Searching the LAN
Worse still, a LAN has no default index. Most servers have a Microsoft Indexer service now, but it isn’t sufficiently clever or friendly enough to resolve this type of search problem. People like systems that both find and filter, that put some kind of relevance ranking into the list of things they find, and which keep track of what’s being asked for. What’s worse is that the Microsoft Indexer only looks at one server: I haven’t seen many businesses with only a single document server lately.
The recent explosion of search utility products has gained some piquancy with the entry of Google into this market. You can have Google Desktop Search; you can have a Google Mini (blue, smallish and up to 100,000 documents) or a Google Search Appliance (yellow, very big and heavy, £20,000 and effectively unlimited numbers of documents). The rest of the players in this business – some of which have been around for a good few years and have quite a variety of offerings – could find themselves suffering now that the current search icon has broken out of its shell and is delivering the swatch of search engines to brighten up equipment rooms across the planet.
So what do the Google boxes do that the software products don’t? Why would you choose a bundled-up hardware box anyway? Running a Google Search Appliance setup isn’t quite a plug-and-play operation. The Appliance isn’t able to ‘hunt the LAN’ without the initial setup. You have to prepare your servers to be searched, then you connect the box and tell it where to go looking. Some resources are presented via Internet Information Server (IIS), others come from databases. This is both good and bad news: good, in that the Google box understands ODBC and SQL data sources, so you can include your corporate SQL-based data in the index; bad, because to look through your file server shares you’ll need to publish those as virtual hosts within IIS.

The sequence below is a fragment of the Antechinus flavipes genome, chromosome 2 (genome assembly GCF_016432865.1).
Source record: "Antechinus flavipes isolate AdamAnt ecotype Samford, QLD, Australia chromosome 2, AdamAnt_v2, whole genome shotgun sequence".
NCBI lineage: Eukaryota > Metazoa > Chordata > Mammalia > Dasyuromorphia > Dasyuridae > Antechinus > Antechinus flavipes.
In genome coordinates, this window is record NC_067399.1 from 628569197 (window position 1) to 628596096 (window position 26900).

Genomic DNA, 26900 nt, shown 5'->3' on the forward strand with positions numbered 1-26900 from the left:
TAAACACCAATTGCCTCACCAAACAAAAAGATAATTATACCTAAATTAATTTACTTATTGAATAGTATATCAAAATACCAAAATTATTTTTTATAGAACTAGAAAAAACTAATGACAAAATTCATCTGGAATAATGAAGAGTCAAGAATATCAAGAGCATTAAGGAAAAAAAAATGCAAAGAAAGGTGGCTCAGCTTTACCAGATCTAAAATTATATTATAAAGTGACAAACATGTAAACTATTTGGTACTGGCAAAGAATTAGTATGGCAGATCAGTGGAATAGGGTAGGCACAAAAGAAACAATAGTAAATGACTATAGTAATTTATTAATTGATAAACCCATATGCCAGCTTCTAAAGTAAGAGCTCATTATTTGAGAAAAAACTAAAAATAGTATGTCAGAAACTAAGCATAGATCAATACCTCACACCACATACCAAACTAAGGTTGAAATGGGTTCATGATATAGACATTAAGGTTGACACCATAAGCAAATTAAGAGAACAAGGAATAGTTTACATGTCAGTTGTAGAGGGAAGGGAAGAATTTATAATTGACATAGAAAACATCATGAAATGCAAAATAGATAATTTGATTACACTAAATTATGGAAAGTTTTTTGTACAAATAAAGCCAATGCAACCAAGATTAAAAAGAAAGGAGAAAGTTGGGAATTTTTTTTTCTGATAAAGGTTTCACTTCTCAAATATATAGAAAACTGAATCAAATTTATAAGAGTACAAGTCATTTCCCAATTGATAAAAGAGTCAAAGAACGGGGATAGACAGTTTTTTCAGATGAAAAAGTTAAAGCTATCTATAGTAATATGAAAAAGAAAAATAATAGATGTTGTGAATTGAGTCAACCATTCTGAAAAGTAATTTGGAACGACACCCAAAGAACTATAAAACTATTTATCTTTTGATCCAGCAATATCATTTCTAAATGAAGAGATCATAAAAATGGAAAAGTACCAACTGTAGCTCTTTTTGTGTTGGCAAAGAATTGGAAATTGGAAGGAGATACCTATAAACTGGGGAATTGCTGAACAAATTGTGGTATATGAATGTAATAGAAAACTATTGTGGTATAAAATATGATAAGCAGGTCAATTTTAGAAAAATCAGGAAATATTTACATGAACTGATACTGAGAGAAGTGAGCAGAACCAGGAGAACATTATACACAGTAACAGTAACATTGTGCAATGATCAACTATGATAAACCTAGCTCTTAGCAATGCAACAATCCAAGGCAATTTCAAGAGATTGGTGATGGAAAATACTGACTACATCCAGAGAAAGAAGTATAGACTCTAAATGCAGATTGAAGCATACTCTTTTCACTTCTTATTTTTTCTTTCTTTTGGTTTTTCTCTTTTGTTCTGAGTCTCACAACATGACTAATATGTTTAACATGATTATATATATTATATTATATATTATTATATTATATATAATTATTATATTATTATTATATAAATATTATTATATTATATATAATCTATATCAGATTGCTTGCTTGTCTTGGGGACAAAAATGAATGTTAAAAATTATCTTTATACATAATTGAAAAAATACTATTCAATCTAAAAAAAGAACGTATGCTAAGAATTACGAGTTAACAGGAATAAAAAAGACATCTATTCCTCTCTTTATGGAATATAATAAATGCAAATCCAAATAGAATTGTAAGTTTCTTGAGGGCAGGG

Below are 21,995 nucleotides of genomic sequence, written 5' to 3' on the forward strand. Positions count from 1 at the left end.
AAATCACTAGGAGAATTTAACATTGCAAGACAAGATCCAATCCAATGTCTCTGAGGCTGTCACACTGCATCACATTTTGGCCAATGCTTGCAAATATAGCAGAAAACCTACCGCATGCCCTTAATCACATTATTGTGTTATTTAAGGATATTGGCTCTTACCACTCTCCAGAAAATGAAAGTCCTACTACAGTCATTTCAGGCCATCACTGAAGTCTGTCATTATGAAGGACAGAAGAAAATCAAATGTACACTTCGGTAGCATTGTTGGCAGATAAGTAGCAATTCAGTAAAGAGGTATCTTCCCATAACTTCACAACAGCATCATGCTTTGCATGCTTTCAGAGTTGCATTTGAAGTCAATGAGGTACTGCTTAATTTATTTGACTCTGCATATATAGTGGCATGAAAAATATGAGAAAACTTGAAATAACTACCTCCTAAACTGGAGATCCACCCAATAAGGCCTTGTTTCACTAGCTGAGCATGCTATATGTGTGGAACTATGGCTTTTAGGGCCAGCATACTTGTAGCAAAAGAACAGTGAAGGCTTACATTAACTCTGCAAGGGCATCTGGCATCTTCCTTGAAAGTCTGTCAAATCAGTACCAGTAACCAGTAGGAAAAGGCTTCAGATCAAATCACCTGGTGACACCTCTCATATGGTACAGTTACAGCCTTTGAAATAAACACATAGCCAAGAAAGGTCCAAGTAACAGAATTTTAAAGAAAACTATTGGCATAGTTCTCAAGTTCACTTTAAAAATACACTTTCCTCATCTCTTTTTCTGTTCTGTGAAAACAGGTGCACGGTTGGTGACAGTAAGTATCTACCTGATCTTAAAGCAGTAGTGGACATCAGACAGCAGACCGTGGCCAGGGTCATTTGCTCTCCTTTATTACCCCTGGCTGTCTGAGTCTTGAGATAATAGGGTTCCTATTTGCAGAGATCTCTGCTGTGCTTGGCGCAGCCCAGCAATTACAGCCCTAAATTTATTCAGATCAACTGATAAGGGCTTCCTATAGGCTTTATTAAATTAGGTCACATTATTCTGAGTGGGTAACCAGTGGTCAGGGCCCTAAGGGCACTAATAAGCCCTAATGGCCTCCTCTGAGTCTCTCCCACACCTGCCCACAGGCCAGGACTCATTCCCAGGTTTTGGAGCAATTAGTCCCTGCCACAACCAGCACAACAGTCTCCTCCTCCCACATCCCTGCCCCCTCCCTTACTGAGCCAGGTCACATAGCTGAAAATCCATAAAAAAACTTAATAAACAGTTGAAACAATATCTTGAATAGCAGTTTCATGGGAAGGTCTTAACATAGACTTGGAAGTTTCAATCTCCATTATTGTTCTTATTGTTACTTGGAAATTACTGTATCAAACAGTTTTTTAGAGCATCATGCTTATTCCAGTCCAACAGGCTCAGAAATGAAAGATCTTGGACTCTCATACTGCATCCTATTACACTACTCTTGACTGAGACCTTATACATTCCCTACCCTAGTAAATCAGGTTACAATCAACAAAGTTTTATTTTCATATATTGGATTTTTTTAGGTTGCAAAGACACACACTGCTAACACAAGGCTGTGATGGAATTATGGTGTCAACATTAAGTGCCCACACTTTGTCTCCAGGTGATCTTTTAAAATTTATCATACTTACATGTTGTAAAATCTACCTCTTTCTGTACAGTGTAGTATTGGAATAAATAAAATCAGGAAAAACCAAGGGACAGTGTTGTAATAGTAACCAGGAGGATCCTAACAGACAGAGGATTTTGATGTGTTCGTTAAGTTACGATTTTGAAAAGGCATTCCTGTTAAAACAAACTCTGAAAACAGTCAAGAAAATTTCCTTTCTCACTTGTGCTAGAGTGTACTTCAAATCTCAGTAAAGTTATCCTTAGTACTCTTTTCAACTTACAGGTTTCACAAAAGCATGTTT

Network managers will be dividing into diametrically opposed camps even as they read this. One group will hiss and run away at the idea of turning on IIS anywhere inside its corporate firewall; the other would expect everyone to have this on as a matter of course.
It isn’t quite that simple. This is about smaller networks, and most of those I see don’t use IIS in a trivial fashion. Not because it’s technically undesirable, but rather because their ‘web stuff’ is handled by the ‘web guy’, who has almost nothing to do with their internal servers.
Having said that, going through the setup steps on the Appliance is definitely worthwhile. It may take a while for the default crawler robot settings to work through your data pile, but the immediate advantage of the presentation given to your data is that it’s Google style.
That means you can build queries with Google syntax, and you can leave your staff merrily clicking on the search results they dig up. It even presents the usual Google ‘cached’ and ‘plain text’ options for looking at something that’s in a foreign format for your PC. This is especially invaluable when what it returns is some bloated PowerPoint presentation.
However, there are several shortcomings to the Google methodology when it comes to the usual mish-mash of network resources found in smaller networks. One is ably highlighted by Paul Ockenden; another is the licensing price. More than £2,000 for an annual subscription to Google’s combined software licence, hardware maintenance and remote support is a lot to be paying for a smaller network. The way Google limits the number of documents included in the searchable index means this is what the Google Mini is designed for.